Electrical Resistivity and Conductivity (ERC)

The Precious Metal Verifier by Sigma Metalytics, LLC is the most popular device. This instrument allows you to measure the bulk metal in a bullion bar or coin and ensures that the metal matches the expected electrical characteristics of the selected metal type. The Verifier can assess a sample in less than one second without affecting the coin or bullion in any way. There are several different models to choose from, starting at about $900.

X-Ray Fluorescence (XRF) technology

X-ray fluorescence (XRF) technology is a non-destructive analytical technique used to determine the elemental composition of a material. The method is based on the principle that when a material is exposed to high-energy X-rays, the atoms within the material will emit secondary X-rays that are characteristic of the elements present. Although the measurements are extremely precise, you will pay dearly for this accuracy because units start at about $10,000. But, on the other hand, the unit could pay for itself by catching just one counterfeit rare coin.

The Process

Many coin dealers and collectors have their own process for detecting counterfeit coins. Here is a basic process that you can use to start catching counterfeit coins before you buy them.

1. Visual Inspection

Look at the coin under ideal lighting conditions. Does the coin look correct? Is the color consistent with coins of similar type and grade? If you are unfamiliar with a particular series, plenty of Internet resources can show you high-resolution photographs of genuine coins.

2. Weight

Weigh the coin on a highly accurate scale. Is the coin's weight within the weight tolerances for a genuine coin? If the pan or platform of the scale is made of metal, be careful when you place the coin and remove it so you do not damage the coin.

3. Diameter and Thickness

Use your caliper to measure the diameter and thickness of the coin to ensure that it is within the proper tolerances for that particular coin type. If the coin is well circulated, take into account that metal has been worn away from the coin and that the tolerances need to be more generous.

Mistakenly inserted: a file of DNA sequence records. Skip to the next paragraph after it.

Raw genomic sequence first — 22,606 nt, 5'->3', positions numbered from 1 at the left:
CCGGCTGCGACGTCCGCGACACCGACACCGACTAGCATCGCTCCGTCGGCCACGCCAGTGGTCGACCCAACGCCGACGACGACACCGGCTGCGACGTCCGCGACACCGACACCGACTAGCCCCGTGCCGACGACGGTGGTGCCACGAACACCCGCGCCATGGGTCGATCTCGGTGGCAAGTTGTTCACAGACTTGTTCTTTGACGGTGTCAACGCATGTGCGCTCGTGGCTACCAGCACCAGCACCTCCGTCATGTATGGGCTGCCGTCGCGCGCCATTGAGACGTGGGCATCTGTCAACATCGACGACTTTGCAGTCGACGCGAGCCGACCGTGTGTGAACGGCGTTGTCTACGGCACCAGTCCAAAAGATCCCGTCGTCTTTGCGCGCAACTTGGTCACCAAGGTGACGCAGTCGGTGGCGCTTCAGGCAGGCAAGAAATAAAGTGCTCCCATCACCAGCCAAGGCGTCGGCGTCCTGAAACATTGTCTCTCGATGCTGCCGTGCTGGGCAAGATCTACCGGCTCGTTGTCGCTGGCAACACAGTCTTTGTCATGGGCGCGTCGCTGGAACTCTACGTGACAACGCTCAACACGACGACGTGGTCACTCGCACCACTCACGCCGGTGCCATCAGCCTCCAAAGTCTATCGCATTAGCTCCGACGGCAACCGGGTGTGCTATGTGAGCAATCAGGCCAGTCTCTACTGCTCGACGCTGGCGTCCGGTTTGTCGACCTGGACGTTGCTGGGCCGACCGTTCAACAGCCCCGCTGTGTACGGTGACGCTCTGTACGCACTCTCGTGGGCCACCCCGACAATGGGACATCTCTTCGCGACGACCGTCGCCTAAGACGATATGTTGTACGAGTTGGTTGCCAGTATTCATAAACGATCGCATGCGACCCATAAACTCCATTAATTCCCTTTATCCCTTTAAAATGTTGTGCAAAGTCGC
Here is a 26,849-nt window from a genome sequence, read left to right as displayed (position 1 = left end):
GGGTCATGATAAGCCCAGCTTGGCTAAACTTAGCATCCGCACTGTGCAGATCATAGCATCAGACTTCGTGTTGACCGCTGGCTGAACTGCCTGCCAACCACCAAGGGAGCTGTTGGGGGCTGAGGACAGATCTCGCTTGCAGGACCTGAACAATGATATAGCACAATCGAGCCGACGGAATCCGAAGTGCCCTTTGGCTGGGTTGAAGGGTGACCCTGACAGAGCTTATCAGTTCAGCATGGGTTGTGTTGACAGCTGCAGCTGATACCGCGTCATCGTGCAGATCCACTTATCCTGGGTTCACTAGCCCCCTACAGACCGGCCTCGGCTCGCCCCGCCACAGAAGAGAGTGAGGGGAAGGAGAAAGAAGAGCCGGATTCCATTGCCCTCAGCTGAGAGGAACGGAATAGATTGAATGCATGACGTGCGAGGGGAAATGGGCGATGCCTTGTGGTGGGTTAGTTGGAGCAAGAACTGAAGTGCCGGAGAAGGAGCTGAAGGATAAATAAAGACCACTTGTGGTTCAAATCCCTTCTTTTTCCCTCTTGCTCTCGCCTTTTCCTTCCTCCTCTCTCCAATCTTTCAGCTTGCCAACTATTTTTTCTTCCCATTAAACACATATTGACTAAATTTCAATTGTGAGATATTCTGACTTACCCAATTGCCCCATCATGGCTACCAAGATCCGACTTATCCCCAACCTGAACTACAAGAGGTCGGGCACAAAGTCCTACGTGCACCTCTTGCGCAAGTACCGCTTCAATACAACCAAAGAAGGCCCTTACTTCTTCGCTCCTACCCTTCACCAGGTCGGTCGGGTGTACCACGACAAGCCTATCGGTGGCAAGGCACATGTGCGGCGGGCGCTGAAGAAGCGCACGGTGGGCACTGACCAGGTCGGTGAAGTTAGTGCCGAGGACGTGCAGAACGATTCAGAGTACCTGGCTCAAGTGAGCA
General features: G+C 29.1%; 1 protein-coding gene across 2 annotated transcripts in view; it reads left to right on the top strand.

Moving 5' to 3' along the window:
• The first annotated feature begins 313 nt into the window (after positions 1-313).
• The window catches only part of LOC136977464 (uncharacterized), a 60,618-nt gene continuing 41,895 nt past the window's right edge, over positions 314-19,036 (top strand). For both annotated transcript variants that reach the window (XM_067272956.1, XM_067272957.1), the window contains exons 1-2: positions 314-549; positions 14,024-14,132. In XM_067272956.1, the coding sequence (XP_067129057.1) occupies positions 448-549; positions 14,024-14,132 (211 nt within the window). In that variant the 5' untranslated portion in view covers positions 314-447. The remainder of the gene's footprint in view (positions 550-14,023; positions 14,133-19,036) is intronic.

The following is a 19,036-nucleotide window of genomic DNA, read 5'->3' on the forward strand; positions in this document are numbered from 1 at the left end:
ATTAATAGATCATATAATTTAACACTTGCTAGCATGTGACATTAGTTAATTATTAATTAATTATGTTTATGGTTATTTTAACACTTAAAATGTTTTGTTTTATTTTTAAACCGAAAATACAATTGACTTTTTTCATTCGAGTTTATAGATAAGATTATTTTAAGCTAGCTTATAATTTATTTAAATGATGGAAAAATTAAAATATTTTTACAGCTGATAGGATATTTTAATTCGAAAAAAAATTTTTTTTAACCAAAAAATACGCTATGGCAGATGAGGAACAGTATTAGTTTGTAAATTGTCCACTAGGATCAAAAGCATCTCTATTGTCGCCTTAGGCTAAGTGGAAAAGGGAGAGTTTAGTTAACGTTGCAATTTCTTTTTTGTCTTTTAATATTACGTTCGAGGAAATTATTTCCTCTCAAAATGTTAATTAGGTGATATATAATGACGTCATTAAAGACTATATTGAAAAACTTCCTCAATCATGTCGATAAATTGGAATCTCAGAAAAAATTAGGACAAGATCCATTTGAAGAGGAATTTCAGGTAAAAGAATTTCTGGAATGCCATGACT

4. Verify Metal Composition

Finally, verify the metallic composition of the coin. You can do this by either using an Electrical Resistivity and Conductivity (ERC) instrument or an X-Ray Fluorescence (XRF) technology-based instrument. Remember, to properly use the ERC instrument, you must select the proper metallic composition from the menu. The ERC will then tell you if it's within tolerances or not. On the other hand, the XRF will analyze the metal and give you a readout of its exact composition.

Books, Resources, and Education

The best way to learn how to detect counterfeit coins and bullion is through education. The following resources can help you refine your counterfeit detection skills.

1. American Numismatic Association Summer Seminar , Introduction to Counterfeit and Alteration Detection

2. The American Numismatic Association Learning Academy, Detection of Counterfeit and Altered Coins

3. Numismatic Forgery by Charles M. Larson, ISBN: Zero-974-2371-2-4

4. Official Guide to Coin Grading and Counterfeit Detection by John W. Danreuther, Edited by Scott A. Travers, ISBN: 0-375-72050-2 (out-of-print)

5. United States Gold Counterfeit Detection Guide by Bill Fivaz, Whitman Publishing LLC, ISBN 978-0794849108

6. Fake Coin Bible by Sebastian Wieschowski, self-published

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Author: James M Bucki

James M Bucki image James Bucki is a coin collector, part-time coin dealer, and professional numismatic writer. James has been educated by some of the leading professionals in the coin collecting industry. He has received national recognition for outstanding coin collections and has won various awards for his coin exhibits at coin shows.